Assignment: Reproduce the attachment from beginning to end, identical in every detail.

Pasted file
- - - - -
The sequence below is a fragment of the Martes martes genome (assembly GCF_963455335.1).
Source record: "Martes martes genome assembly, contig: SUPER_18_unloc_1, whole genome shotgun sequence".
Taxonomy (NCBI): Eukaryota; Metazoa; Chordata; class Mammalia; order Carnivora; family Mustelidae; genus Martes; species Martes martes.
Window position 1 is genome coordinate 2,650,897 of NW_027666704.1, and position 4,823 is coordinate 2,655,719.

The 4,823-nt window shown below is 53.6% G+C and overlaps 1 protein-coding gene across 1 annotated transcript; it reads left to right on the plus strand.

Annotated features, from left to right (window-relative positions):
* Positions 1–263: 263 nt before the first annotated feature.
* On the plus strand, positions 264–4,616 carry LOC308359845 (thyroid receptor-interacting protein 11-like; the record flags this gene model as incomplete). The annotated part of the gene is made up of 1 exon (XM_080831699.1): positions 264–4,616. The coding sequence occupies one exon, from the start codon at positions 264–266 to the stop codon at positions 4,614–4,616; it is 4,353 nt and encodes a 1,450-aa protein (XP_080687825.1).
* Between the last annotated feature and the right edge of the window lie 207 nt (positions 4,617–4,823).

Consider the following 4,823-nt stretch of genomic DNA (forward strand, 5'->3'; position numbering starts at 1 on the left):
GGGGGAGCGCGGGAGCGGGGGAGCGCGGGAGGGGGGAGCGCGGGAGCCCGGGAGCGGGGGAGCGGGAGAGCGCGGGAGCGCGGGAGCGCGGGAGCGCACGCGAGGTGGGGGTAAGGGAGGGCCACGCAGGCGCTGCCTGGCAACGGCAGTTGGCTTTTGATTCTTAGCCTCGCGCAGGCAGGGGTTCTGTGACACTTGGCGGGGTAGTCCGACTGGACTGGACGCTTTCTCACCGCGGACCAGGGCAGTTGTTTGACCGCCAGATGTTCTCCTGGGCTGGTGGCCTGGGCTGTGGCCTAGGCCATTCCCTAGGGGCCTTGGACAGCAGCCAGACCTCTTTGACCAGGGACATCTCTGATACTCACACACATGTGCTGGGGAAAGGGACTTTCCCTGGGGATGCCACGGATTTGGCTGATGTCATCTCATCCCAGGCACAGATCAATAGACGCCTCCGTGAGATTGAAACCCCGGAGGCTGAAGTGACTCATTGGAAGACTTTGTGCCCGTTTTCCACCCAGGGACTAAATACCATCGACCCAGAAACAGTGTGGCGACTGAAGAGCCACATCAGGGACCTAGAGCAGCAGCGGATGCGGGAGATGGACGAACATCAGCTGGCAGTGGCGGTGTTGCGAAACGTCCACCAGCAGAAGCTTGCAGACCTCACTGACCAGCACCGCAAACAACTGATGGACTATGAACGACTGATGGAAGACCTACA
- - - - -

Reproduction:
The sequence below is a fragment of the Martes martes genome (assembly GCF_963455335.1).
Source record: "Martes martes genome assembly, contig: SUPER_18_unloc_1, whole genome shotgun sequence".
Taxonomy (NCBI): Eukaryota; Metazoa; Chordata; class Mammalia; order Carnivora; family Mustelidae; genus Martes; species Martes martes.
Window position 1 is genome coordinate 2,650,897 of NW_027666704.1, and position 4,823 is coordinate 2,655,719.

The 4,823-nt window shown below is 53.6% G+C and overlaps 1 protein-coding gene across 1 annotated transcript; it reads left to right on the plus strand.

Annotated features, from left to right (window-relative positions):
* Positions 1–263: 263 nt before the first annotated feature.
* On the plus strand, positions 264–4,616 carry LOC308359845 (thyroid receptor-interacting protein 11-like; the record flags this gene model as incomplete). The annotated part of the gene is made up of 1 exon (XM_080831699.1): positions 264–4,616. The coding sequence occupies one exon, from the start codon at positions 264–266 to the stop codon at positions 4,614–4,616; it is 4,353 nt and encodes a 1,450-aa protein (XP_080687825.1).
* Between the last annotated feature and the right edge of the window lie 207 nt (positions 4,617–4,823).

Consider the following 4,823-nt stretch of genomic DNA (forward strand, 5'->3'; position numbering starts at 1 on the left):
GGGGGAGCGCGGGAGCGGGGGAGCGCGGGAGGGGGGAGCGCGGGAGCCCGGGAGCGGGGGAGCGGGAGAGCGCGGGAGCGCGGGAGCGCGGGAGCGCACGCGAGGTGGGGGTAAGGGAGGGCCACGCAGGCGCTGCCTGGCAACGGCAGTTGGCTTTTGATTCTTAGCCTCGCGCAGGCAGGGGTTCTGTGACACTTGGCGGGGTAGTCCGACTGGACTGGACGCTTTCTCACCGCGGACCAGGGCAGTTGTTTGACCGCCAGATGTTCTCCTGGGCTGGTGGCCTGGGCTGTGGCCTAGGCCATTCCCTAGGGGCCTTGGACAGCAGCCAGACCTCTTTGACCAGGGACATCTCTGATACTCACACACATGTGCTGGGGAAAGGGACTTTCCCTGGGGATGCCACGGATTTGGCTGATGTCATCTCATCCCAGGCACAGATCAATAGACGCCTCCGTGAGATTGAAACCCCGGAGGCTGAAGTGACTCATTGGAAGACTTTGTGCCCGTTTTCCACCCAGGGACTAAATACCATCGACCCAGAAACAGTGTGGCGACTGAAGAGCCACATCAGGGACCTAGAGCAGCAGCGGATGCGGGAGATGGACGAACATCAGCTGGCAGTGGCGGTGTTGCGAAACGTCCACCAGCAGAAGCTTGCAGACCTCACTGACCAGCACCGCAAACAACTGATGGACTATGAACGACTGATGGAAGACCTACA